The Prairie City Panthers overcame adversity with a 66-49 win over Dufur Friday to move on to the 1A boys basketball championship tournament.
An unsportsmanlike incident almost overshadowed the Panthers’ last-second victory over the Crane Mustangs in their previous game, the district championship Feb. 16.
A Crane player was suspended from playing in the team’s next game after what Prairie City athletic director Billy Colson described as “serious trash talking” during the game.
At one point, referee Tim Boethin gathered players from both teams and said he wouldn’t tolerate any more negative comments.
Prairie City’s Syd Holman said he and a Crane player were both in the air and landed on each other. When they hit the floor, the Crane player “used the ‘hard R’ (the N-word),” Holman said.
“Emotions were running high. I’m not going to hold it against him,” Holman said, but added he had no respect for the comment.
Panther head coach Sam Workman said Crane had played “rough basketball” in previous games.
“Every time we played Crane, their kids would say stuff to try to intimidate with words,” Workman said. “There’s no defense or offense that has to do with running your mouth on a basketball court.”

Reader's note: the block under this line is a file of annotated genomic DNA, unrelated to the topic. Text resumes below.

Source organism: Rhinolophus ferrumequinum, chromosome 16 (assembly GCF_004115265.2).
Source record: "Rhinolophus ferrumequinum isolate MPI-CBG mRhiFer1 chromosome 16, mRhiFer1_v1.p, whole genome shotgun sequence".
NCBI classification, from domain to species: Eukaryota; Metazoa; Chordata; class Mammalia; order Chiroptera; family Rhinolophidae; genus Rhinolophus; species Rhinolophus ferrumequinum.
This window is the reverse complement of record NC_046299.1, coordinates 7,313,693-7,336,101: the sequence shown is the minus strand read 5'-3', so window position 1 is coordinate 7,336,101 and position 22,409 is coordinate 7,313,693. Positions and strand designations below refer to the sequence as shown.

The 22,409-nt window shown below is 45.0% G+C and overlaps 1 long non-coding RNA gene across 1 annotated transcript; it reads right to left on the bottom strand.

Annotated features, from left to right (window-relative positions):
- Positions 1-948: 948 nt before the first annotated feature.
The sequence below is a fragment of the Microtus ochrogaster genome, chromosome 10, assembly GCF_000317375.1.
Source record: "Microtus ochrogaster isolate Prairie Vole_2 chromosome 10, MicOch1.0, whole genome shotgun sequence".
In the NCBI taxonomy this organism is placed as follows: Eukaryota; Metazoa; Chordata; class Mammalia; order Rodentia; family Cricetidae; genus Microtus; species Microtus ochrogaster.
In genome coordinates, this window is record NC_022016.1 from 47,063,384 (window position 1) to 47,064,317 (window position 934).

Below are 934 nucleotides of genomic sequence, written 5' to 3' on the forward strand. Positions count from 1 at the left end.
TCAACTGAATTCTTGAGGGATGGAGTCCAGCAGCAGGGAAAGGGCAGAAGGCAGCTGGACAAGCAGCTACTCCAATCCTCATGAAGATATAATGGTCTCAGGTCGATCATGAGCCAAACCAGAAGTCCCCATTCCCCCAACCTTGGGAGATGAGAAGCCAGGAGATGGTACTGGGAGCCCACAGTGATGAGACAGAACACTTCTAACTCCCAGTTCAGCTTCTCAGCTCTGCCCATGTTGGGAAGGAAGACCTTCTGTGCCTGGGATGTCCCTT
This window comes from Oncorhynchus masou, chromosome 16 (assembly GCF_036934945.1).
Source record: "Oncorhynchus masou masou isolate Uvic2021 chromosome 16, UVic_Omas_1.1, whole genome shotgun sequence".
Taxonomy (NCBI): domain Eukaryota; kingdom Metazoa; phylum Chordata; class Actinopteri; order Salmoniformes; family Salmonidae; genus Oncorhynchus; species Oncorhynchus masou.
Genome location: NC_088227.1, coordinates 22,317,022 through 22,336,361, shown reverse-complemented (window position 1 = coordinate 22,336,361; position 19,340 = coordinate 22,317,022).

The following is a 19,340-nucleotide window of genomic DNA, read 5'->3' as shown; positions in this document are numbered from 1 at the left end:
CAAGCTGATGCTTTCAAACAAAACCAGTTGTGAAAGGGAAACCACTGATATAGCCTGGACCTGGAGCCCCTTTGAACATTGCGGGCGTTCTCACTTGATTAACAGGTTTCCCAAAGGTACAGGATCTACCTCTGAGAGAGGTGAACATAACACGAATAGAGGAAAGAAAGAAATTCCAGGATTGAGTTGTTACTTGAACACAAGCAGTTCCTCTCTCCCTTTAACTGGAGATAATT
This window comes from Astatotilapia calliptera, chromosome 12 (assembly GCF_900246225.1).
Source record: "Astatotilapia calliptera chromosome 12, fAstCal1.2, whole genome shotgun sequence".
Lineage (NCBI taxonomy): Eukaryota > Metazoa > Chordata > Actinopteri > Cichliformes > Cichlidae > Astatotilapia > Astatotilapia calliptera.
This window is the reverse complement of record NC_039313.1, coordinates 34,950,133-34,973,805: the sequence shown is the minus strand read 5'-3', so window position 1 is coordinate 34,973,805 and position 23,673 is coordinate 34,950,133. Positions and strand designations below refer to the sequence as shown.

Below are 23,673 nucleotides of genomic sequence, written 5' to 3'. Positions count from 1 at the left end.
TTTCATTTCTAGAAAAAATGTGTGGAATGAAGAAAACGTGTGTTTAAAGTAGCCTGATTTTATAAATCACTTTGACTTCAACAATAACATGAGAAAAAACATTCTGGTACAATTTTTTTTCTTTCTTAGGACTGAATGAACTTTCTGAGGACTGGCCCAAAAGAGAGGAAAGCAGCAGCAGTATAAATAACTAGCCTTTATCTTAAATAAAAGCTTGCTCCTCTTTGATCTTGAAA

Workman said sportsmanship leads to better outcomes. He said, although the incident was terrible, OSAA took care of it, and the athlete was suspended from playing in Crane’s next game.
Crane lost to Powder Valley 58-47 Feb. 19 in the first round state playoff.
Crane Superintendent Matthew Hawley said the district is using the situation as an opportunity to teach their student athletes.
“Here at Crane, we have the highest expectations of our student athletes and our fans for portraying positive sportsmanship,” he said. “I think all parties involved have the same expectations that we hold our student athletes to high standards, and we expect the best from them.”
He said OSAA’s guidelines makes it clear “it’s about respecting the game, respecting your opponent, respecting the people involved,” and the district is readdressing its expectations of students.
Hawley said, through collaboration with Prairie City school officials, he believes they have handled the situation in an appropriate manner and are “continuing to do so.”
Colson said the Prairie City athletes handled the situation well.
“Lots of kids — everyone — makes mistakes,” Colson said. “I’m glad to see that both schools seem to be moving on from it.”